Once you’ve identified the opportunity, you need to qualify it. What’s the timeframe and what’s the budget? Are you even talking to the right person – the person who can actually make the purchasing decision? You don’t want to waste time pursuing opportunities that are unlikely to end in a sale, so take the time to qualify an opportunity before pursuing it.
  3. Validate Opportunity 
    Once you know a sale is possible, you need to prove that your solution meets your customer’s needs, and does so better than the competition. That may require some additional work on testing and development, which costs money. Rosemarin warned about the fabled customer rep Seymour, who’s always wanting to “See More.” There’s a danger of getting pulled into the customer’s world too much here, endlessly trying to satisfy the customer’s every whim in order to get the sale – all at your own expense. This part of the process needs to be managed carefully if you want to avoid losing time and money.
  4. Proposal 
    Once the opportunity is validated and you’ve proved your product meets the customer’s needs, you’re ready to make a proposal. If you’ve been able to quantify the value your product provides to the client in the previous steps then you can use value-based pricing – a percentage of the total value the customer will realize as a result of using your product – which in some instances can be much higher than a price based on cost plus margin.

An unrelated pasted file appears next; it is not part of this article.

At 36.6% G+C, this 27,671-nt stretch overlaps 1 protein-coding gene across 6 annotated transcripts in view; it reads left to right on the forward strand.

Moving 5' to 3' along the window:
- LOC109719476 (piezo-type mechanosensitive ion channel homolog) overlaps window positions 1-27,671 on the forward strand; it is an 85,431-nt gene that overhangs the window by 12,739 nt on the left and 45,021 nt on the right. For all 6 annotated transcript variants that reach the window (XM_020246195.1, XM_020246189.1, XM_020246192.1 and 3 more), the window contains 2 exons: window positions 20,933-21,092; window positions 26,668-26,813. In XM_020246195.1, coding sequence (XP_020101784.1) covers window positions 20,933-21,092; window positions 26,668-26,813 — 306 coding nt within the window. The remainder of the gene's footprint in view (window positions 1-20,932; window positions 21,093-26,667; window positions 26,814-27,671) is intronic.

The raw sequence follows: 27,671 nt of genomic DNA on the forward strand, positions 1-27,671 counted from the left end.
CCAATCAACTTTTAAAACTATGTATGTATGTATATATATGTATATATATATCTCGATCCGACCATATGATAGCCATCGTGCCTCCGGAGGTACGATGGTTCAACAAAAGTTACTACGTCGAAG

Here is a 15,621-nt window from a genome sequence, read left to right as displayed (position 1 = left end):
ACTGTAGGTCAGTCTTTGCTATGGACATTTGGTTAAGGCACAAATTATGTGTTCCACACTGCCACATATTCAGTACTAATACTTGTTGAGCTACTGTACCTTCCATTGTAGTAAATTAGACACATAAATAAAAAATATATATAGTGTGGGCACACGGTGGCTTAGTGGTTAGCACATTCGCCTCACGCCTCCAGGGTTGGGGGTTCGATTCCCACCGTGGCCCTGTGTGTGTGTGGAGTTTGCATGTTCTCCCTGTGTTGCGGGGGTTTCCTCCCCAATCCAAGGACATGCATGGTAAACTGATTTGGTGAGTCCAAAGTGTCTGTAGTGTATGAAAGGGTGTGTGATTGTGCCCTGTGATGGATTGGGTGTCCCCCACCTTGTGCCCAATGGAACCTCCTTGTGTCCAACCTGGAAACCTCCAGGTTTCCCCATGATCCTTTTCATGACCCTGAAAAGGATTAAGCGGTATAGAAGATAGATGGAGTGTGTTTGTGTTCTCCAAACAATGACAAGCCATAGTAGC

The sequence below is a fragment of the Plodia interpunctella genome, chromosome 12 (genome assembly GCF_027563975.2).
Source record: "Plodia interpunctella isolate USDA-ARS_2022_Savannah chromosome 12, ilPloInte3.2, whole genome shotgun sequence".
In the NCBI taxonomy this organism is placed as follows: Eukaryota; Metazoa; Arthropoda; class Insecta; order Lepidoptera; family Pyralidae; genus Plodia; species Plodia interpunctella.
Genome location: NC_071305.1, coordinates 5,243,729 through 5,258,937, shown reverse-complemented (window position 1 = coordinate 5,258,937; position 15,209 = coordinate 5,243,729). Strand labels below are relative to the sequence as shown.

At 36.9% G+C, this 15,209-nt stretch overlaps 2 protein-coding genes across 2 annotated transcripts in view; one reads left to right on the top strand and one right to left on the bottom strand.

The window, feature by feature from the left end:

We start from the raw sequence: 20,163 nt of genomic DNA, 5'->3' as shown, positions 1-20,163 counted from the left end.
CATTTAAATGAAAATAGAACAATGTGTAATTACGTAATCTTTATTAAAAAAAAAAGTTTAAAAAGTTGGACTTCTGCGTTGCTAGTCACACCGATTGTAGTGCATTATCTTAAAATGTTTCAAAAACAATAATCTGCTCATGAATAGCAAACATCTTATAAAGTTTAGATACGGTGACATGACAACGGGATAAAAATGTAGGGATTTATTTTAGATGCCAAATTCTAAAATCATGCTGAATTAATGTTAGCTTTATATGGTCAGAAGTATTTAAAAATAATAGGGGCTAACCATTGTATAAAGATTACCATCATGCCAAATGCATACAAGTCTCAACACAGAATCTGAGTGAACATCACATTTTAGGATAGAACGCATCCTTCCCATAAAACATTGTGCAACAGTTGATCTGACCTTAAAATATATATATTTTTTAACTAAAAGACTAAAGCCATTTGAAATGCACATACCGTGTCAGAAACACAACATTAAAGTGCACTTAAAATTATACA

5. Closing 
    Once the proposal is accepted, it’s time to close the deal. If customers make additional requests when closing, be sure to ask for a quid pro quo, i.e. what can they give you in return? It could be a testimonial, referrals – whatever – but don’t get drawn in to providing additional value for nothing.
  6. Implementation 
    The optimal sales process doesn’t end in a close. It ends with implementation, when the customer actually realizes the value of what you’ve sold them. Only then will they start telling people how great you are, when you’ve solved the client’s pain, which is what has driven the sales process throughout.

Following the presentation was a Q&A period where Rosemarin shared his thoughts on how to reach new clients, inbound marketing, CRM tools, and partnerships – his breadth of knowledge and experience exceeded only by his engaged concern for his audience. Many event attendees agreed it was one of the best presentations on sales they had experienced, which was all the more surprising considering it was the first time that Rosemarin delivered this particular presentation.

The mix of substantial expertise and concern for IDEABOOST participants demonstrated by Rosemarin is characteristic of IDEABOOST mentors in general, it seems. As Marylin Ma of NAVI put it, “They [the mentors] really dive deep. Their passion really shows and they really try to understand your business deeply.”

CLICK HERE to download the full presentation.

IDEABOOST is CFC Media Lab’s business accelerator and startup community for companies looking to build the next generation of technology-based media entertainment products, services, and brands. To learn more about IDEABOOST, CLICK HERE